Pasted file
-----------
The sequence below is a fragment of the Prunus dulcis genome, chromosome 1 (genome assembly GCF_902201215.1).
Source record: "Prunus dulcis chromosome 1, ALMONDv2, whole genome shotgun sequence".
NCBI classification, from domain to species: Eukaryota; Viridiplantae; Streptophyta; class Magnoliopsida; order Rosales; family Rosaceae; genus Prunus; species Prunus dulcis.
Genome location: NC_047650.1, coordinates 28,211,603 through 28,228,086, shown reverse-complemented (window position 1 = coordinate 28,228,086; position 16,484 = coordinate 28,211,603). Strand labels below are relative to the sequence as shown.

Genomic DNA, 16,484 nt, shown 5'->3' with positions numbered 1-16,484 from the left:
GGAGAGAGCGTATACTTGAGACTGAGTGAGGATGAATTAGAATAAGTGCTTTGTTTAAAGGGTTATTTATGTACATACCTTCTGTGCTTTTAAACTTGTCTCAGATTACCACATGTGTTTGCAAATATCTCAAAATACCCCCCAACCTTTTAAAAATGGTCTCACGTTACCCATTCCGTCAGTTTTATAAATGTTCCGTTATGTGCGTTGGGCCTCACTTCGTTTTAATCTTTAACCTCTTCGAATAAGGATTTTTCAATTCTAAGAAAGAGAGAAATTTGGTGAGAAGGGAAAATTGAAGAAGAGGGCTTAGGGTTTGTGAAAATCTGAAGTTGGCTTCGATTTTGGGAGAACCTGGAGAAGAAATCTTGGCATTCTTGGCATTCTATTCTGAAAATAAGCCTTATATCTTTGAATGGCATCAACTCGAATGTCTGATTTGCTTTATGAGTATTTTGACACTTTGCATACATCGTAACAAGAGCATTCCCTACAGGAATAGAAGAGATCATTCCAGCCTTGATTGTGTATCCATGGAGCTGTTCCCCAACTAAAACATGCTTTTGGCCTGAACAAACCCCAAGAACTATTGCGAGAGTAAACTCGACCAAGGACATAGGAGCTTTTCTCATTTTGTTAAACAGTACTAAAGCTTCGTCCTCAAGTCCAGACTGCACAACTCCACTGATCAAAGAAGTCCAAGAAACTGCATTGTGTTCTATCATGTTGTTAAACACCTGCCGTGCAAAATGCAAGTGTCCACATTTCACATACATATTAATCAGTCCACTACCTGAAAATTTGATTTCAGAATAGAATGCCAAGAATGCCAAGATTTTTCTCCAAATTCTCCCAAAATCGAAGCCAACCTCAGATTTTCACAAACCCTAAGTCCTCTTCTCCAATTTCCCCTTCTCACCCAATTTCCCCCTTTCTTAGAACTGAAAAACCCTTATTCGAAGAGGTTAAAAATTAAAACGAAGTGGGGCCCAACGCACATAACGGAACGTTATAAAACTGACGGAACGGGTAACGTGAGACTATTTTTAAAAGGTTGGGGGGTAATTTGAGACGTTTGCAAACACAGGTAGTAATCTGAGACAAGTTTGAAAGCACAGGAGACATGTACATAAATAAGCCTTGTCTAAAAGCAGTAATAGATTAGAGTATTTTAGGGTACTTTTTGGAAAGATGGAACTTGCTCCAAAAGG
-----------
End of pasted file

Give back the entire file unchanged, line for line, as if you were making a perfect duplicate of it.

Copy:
The sequence below is a fragment of the Prunus dulcis genome, chromosome 1 (genome assembly GCF_902201215.1).
Source record: "Prunus dulcis chromosome 1, ALMONDv2, whole genome shotgun sequence".
NCBI classification, from domain to species: Eukaryota; Viridiplantae; Streptophyta; class Magnoliopsida; order Rosales; family Rosaceae; genus Prunus; species Prunus dulcis.
Genome location: NC_047650.1, coordinates 28,211,603 through 28,228,086, shown reverse-complemented (window position 1 = coordinate 28,228,086; position 16,484 = coordinate 28,211,603). Strand labels below are relative to the sequence as shown.

Genomic DNA, 16,484 nt, shown 5'->3' with positions numbered 1-16,484 from the left:
GGAGAGAGCGTATACTTGAGACTGAGTGAGGATGAATTAGAATAAGTGCTTTGTTTAAAGGGTTATTTATGTACATACCTTCTGTGCTTTTAAACTTGTCTCAGATTACCACATGTGTTTGCAAATATCTCAAAATACCCCCCAACCTTTTAAAAATGGTCTCACGTTACCCATTCCGTCAGTTTTATAAATGTTCCGTTATGTGCGTTGGGCCTCACTTCGTTTTAATCTTTAACCTCTTCGAATAAGGATTTTTCAATTCTAAGAAAGAGAGAAATTTGGTGAGAAGGGAAAATTGAAGAAGAGGGCTTAGGGTTTGTGAAAATCTGAAGTTGGCTTCGATTTTGGGAGAACCTGGAGAAGAAATCTTGGCATTCTTGGCATTCTATTCTGAAAATAAGCCTTATATCTTTGAATGGCATCAACTCGAATGTCTGATTTGCTTTATGAGTATTTTGACACTTTGCATACATCGTAACAAGAGCATTCCCTACAGGAATAGAAGAGATCATTCCAGCCTTGATTGTGTATCCATGGAGCTGTTCCCCAACTAAAACATGCTTTTGGCCTGAACAAACCCCAAGAACTATTGCGAGAGTAAACTCGACCAAGGACATAGGAGCTTTTCTCATTTTGTTAAACAGTACTAAAGCTTCGTCCTCAAGTCCAGACTGCACAACTCCACTGATCAAAGAAGTCCAAGAAACTGCATTGTGTTCTATCATGTTGTTAAACACCTGCCGTGCAAAATGCAAGTGTCCACATTTCACATACATATTAATCAGTCCACTACCTGAAAATTTGATTTCAGAATAGAATGCCAAGAATGCCAAGATTTTTCTCCAAATTCTCCCAAAATCGAAGCCAACCTCAGATTTTCACAAACCCTAAGTCCTCTTCTCCAATTTCCCCTTCTCACCCAATTTCCCCCTTTCTTAGAACTGAAAAACCCTTATTCGAAGAGGTTAAAAATTAAAACGAAGTGGGGCCCAACGCACATAACGGAACGTTATAAAACTGACGGAACGGGTAACGTGAGACTATTTTTAAAAGGTTGGGGGGTAATTTGAGACGTTTGCAAACACAGGTAGTAATCTGAGACAAGTTTGAAAGCACAGGAGACATGTACATAAATAAGCCTTGTCTAAAAGCAGTAATAGATTAGAGTATTTTAGGGTACTTTTTGGAAAGATGGAACTTGCTCCAAAAGG